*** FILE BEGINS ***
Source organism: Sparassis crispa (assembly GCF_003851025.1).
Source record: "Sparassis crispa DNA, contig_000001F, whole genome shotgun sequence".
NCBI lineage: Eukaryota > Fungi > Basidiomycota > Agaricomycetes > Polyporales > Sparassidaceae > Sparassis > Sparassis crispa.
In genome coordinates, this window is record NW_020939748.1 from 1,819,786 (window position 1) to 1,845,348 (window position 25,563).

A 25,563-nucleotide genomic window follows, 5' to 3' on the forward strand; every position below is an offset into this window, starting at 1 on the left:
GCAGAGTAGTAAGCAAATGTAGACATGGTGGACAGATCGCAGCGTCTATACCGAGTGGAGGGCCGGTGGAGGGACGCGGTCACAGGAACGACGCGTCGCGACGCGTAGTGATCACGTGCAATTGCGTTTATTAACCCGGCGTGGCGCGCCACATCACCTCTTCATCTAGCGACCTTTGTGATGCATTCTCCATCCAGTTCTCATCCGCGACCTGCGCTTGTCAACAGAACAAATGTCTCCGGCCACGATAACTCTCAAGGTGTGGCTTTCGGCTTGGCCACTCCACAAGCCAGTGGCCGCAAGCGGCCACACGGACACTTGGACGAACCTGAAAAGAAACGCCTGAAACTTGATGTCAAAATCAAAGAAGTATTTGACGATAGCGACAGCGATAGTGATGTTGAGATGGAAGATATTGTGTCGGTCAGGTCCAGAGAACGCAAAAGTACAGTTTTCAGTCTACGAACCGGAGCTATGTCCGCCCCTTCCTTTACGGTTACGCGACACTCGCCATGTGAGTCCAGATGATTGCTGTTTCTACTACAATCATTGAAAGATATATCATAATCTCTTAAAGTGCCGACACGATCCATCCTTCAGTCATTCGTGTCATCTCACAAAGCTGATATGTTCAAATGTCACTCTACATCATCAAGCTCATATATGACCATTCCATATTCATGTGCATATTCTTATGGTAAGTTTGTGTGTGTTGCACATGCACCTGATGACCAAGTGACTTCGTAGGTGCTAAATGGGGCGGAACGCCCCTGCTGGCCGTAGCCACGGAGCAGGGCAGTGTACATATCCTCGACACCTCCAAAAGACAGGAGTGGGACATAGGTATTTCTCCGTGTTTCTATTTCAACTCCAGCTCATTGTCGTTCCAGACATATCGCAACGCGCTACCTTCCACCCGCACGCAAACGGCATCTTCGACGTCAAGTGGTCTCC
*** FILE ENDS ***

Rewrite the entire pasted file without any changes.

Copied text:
Source organism: Sparassis crispa (assembly GCF_003851025.1).
Source record: "Sparassis crispa DNA, contig_000001F, whole genome shotgun sequence".
NCBI lineage: Eukaryota > Fungi > Basidiomycota > Agaricomycetes > Polyporales > Sparassidaceae > Sparassis > Sparassis crispa.
In genome coordinates, this window is record NW_020939748.1 from 1,819,786 (window position 1) to 1,845,348 (window position 25,563).

A 25,563-nucleotide genomic window follows, 5' to 3' on the forward strand; every position below is an offset into this window, starting at 1 on the left:
GCAGAGTAGTAAGCAAATGTAGACATGGTGGACAGATCGCAGCGTCTATACCGAGTGGAGGGCCGGTGGAGGGACGCGGTCACAGGAACGACGCGTCGCGACGCGTAGTGATCACGTGCAATTGCGTTTATTAACCCGGCGTGGCGCGCCACATCACCTCTTCATCTAGCGACCTTTGTGATGCATTCTCCATCCAGTTCTCATCCGCGACCTGCGCTTGTCAACAGAACAAATGTCTCCGGCCACGATAACTCTCAAGGTGTGGCTTTCGGCTTGGCCACTCCACAAGCCAGTGGCCGCAAGCGGCCACACGGACACTTGGACGAACCTGAAAAGAAACGCCTGAAACTTGATGTCAAAATCAAAGAAGTATTTGACGATAGCGACAGCGATAGTGATGTTGAGATGGAAGATATTGTGTCGGTCAGGTCCAGAGAACGCAAAAGTACAGTTTTCAGTCTACGAACCGGAGCTATGTCCGCCCCTTCCTTTACGGTTACGCGACACTCGCCATGTGAGTCCAGATGATTGCTGTTTCTACTACAATCATTGAAAGATATATCATAATCTCTTAAAGTGCCGACACGATCCATCCTTCAGTCATTCGTGTCATCTCACAAAGCTGATATGTTCAAATGTCACTCTACATCATCAAGCTCATATATGACCATTCCATATTCATGTGCATATTCTTATGGTAAGTTTGTGTGTGTTGCACATGCACCTGATGACCAAGTGACTTCGTAGGTGCTAAATGGGGCGGAACGCCCCTGCTGGCCGTAGCCACGGAGCAGGGCAGTGTACATATCCTCGACACCTCCAAAAGACAGGAGTGGGACATAGGTATTTCTCCGTGTTTCTATTTCAACTCCAGCTCATTGTCGTTCCAGACATATCGCAACGCGCTACCTTCCACCCGCACGCAAACGGCATCTTCGACGTCAAGTGGTCTCC